On the roof-top of the world, a celebration of faith and culture attracts both locals and visitors. In the face of advancing changes, Tibetans are still trying to hold on to their traditions.
|Drepung Monastery shows devotees the huge Thangka. Thousands of tourists flash|
their cameras to record the precious moment.
Tibet draws the traveler like few tourist destinations do. Visitors take trains and planes up the mountainous heights to Lhasa with a reverence that borders on the religious, and makes a visit to Tibet come close to being a pilgrimage.
|A lama and a foreign tourist share the same wall of Norbulingka to lean against|
and check electronic equipment. Zhang Tao / China Daily
While the visitor skims the surface of both faith and culture during their brief stopovers, the average Tibetan takes these as part of daily life. To them, the various celebrations and ceremonies on their calendar are milestones for their families and children.
It is 5 am on August 10. The darkness of the night has not totally faded, but in the dim light of the street lamps, large crowds are already gathering as people pour out of their homes in Lhasa's crisp morning air.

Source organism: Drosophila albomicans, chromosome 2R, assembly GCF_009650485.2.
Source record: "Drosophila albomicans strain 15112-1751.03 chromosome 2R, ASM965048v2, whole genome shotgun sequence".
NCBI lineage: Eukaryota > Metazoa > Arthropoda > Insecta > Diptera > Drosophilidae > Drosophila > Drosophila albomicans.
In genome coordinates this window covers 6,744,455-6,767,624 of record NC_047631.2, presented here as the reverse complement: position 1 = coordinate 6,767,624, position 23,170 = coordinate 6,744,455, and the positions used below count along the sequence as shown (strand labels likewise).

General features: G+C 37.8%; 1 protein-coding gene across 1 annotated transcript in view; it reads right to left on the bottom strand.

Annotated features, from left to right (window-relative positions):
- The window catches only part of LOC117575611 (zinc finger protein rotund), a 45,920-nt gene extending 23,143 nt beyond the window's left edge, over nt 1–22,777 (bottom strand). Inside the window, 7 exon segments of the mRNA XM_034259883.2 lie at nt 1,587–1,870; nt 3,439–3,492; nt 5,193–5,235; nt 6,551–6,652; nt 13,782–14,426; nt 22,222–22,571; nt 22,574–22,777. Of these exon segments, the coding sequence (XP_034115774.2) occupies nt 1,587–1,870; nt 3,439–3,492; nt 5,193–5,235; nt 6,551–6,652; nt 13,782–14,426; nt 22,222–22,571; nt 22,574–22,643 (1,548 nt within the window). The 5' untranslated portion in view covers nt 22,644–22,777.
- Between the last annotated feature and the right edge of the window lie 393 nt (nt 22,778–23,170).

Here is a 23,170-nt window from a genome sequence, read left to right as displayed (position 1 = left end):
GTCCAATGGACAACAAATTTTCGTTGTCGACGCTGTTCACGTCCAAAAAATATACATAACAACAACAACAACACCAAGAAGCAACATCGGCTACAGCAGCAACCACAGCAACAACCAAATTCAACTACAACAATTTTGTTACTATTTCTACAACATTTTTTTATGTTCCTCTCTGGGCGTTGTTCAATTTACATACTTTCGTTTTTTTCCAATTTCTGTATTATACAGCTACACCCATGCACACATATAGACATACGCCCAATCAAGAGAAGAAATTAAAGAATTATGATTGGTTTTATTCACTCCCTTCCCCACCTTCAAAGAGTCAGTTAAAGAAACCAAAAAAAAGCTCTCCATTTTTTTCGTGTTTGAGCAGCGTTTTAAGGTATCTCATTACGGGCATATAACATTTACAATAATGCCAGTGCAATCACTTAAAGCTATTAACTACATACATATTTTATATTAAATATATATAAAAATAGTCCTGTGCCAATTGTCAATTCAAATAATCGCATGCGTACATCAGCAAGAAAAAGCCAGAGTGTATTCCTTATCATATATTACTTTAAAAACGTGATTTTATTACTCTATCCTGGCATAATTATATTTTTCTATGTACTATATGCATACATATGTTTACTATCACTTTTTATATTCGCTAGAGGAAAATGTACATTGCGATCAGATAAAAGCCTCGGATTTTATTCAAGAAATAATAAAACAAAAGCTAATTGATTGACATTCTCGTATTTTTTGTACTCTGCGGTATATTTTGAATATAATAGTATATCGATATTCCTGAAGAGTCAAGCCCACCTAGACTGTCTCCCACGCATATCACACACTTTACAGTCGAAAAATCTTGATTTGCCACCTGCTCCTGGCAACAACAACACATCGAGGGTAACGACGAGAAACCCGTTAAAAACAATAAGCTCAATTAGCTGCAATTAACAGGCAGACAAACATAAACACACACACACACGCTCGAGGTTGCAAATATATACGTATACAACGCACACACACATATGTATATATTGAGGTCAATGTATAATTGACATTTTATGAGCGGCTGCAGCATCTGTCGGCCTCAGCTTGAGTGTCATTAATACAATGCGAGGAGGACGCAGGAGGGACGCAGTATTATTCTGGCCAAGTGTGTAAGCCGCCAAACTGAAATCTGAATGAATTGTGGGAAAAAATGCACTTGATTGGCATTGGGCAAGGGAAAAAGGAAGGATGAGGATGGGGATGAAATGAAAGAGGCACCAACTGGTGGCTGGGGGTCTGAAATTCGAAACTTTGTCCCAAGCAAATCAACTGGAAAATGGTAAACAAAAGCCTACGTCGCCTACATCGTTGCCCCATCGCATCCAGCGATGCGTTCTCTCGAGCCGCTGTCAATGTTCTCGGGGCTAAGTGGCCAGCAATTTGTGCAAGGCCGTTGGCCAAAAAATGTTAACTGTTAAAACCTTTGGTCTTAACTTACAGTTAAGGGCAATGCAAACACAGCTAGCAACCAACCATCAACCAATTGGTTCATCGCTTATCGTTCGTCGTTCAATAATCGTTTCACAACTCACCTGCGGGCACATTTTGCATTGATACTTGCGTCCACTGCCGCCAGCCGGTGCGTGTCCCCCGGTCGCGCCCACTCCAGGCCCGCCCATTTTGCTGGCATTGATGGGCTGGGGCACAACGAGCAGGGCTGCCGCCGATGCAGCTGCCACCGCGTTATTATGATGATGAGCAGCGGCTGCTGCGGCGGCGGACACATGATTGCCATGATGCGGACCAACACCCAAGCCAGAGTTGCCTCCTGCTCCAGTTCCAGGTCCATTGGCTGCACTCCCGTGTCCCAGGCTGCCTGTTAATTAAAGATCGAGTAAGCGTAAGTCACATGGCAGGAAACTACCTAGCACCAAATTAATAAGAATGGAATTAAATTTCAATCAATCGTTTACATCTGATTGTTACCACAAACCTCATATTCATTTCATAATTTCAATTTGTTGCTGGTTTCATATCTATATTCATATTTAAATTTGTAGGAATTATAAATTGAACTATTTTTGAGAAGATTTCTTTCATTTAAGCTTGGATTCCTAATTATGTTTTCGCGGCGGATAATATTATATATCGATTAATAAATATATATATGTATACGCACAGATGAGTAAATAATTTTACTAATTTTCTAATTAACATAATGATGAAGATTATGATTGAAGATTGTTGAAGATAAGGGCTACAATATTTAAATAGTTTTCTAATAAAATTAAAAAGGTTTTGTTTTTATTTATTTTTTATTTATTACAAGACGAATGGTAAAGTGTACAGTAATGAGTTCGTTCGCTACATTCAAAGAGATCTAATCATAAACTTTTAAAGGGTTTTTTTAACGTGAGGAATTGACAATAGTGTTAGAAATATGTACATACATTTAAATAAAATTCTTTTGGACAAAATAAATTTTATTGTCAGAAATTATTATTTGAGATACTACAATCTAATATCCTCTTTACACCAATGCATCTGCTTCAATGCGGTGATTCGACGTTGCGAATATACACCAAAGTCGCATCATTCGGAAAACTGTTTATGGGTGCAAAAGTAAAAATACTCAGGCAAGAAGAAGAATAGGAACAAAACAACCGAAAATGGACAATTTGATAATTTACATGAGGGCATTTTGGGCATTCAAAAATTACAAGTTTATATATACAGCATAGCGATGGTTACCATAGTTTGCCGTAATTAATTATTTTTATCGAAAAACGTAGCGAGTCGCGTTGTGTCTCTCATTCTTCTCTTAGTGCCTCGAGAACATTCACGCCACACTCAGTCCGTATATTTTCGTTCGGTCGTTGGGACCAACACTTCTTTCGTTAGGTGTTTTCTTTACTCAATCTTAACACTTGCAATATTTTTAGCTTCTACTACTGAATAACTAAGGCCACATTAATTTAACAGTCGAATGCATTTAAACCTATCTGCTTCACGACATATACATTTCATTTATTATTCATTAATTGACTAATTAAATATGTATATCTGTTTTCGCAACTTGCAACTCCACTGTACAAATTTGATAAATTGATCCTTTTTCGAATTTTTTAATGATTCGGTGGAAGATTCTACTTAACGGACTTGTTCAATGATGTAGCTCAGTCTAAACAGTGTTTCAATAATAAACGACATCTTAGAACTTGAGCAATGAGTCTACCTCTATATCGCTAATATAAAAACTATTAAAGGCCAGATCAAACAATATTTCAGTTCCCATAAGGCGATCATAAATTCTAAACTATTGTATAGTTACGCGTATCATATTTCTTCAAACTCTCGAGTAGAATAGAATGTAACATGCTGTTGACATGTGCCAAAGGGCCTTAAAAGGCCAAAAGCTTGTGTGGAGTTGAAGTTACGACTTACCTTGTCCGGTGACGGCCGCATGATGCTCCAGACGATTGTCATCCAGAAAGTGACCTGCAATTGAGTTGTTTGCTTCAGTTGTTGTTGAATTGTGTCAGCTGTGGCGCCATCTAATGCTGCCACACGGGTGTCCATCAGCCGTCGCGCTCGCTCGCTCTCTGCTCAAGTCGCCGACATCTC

A few miles away, thousands of devotees have already begun the steep ascent up the narrow, winding mountain paths leading up to Drepung Monastery.
Situated at the foot of the Mount Gambo Utse, 5 km away from Lhasa, Drepung is regarded as the most important monastery of Gelugpa (the "yellow hat" school) in Tibetan Buddhism.
Among the faithful is 39-year-old Yulo, who had got out of bed very early so she is assured of a vantage point for the ceremony that will come a couple of hours later.
But she is not one of the first on the hill. Some have already been there for a while, having set tents the previous day and waited through the night.
The cause of this enthusiasm is the eagerly anticipated ceremony called "Sunning of the Buddha".
As the sky lightens, the mountain begins to take shape. Tens of thousands have already congregated around the giant frame where a Thangka, or large tapestry of a religious icon, will be shown. There will be many perched around the most precarious slopes and boulders, just so to get a panoramic view of the Thangka.
Yulo's early efforts pay off and she secures a good position on the right of the giant frame, avoiding the crowds gathered at the foot of the hill.
Tibetan incense has long been burning and billowing smoke shrouds the mountain in a mystic mist.
Horns begin to blow and the crowd cheers as the huge Thangka with an image of Buddha is brought out from a low-lying building and carried up the ritual path by a hundred lamas and Tibetan devotees.
Many worshippers jostle along the route, trying to touch the blessed Thangka. Yulo waits excitedly while chanting prayers, and the two children with her seem also affected, more by the scene rather than the religious significance.
"There is a practical reason for the ceremony," explains Suonan Hangdan, the deputy curator of Tibetan Museum, "as the giant Thangka may suffer from mildew and damage if stored too long a time".
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